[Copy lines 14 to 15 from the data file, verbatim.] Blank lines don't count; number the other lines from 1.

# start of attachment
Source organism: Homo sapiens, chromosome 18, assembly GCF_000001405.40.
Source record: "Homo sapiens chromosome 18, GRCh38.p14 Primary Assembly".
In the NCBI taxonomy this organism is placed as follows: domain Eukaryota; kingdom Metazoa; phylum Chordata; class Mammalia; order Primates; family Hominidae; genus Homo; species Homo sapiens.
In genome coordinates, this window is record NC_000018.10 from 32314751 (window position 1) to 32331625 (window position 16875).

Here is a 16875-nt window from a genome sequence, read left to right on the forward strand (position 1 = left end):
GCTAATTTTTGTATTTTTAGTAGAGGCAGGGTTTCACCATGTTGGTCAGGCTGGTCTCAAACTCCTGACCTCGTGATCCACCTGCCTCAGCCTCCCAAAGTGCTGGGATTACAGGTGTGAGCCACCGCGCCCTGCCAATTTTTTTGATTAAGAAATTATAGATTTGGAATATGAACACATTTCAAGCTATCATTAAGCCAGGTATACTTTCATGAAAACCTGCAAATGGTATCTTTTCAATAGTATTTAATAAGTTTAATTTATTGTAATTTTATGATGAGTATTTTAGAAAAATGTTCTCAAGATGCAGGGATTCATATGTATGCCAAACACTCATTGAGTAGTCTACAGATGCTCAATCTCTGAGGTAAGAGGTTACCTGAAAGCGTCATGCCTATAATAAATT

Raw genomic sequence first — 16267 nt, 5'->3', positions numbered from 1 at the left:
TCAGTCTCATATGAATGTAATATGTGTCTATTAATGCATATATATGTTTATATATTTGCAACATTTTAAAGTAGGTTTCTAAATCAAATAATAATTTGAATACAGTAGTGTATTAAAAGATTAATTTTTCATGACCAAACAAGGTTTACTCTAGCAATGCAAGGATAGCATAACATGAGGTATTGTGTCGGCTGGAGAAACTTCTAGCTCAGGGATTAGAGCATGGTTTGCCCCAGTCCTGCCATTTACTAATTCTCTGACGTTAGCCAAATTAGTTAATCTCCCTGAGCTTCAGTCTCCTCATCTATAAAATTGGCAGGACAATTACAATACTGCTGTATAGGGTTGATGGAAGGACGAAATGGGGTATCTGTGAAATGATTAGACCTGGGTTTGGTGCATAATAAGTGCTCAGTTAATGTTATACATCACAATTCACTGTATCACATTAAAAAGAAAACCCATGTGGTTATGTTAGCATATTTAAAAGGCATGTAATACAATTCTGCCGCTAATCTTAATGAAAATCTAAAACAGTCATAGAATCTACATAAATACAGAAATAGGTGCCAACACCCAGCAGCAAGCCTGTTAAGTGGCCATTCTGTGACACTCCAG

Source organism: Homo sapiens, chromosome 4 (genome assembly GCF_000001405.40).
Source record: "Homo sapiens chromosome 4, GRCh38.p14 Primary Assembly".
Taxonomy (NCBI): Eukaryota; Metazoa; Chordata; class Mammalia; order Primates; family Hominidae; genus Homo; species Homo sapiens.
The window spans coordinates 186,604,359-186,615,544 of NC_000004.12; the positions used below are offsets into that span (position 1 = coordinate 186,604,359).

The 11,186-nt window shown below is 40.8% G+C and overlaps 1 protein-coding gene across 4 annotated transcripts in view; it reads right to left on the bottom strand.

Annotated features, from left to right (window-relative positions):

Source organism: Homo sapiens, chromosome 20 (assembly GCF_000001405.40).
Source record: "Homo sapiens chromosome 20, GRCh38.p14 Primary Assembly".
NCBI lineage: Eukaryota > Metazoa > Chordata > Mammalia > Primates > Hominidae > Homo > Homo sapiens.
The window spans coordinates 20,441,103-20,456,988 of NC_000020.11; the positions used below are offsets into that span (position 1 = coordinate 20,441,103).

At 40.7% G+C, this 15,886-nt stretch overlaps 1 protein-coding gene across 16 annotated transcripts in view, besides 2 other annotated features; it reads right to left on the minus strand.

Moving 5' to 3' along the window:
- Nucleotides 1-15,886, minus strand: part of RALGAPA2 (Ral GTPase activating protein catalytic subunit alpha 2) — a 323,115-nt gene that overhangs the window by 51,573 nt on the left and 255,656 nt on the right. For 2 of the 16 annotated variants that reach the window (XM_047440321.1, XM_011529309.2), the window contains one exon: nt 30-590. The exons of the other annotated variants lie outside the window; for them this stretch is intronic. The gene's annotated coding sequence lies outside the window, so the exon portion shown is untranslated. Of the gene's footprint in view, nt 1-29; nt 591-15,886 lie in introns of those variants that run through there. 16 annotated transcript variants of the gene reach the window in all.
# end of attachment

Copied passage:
Annotated features, from left to right (window-relative positions):

Source organism: Homo sapiens, chromosome 20 (assembly GCF_000001405.40).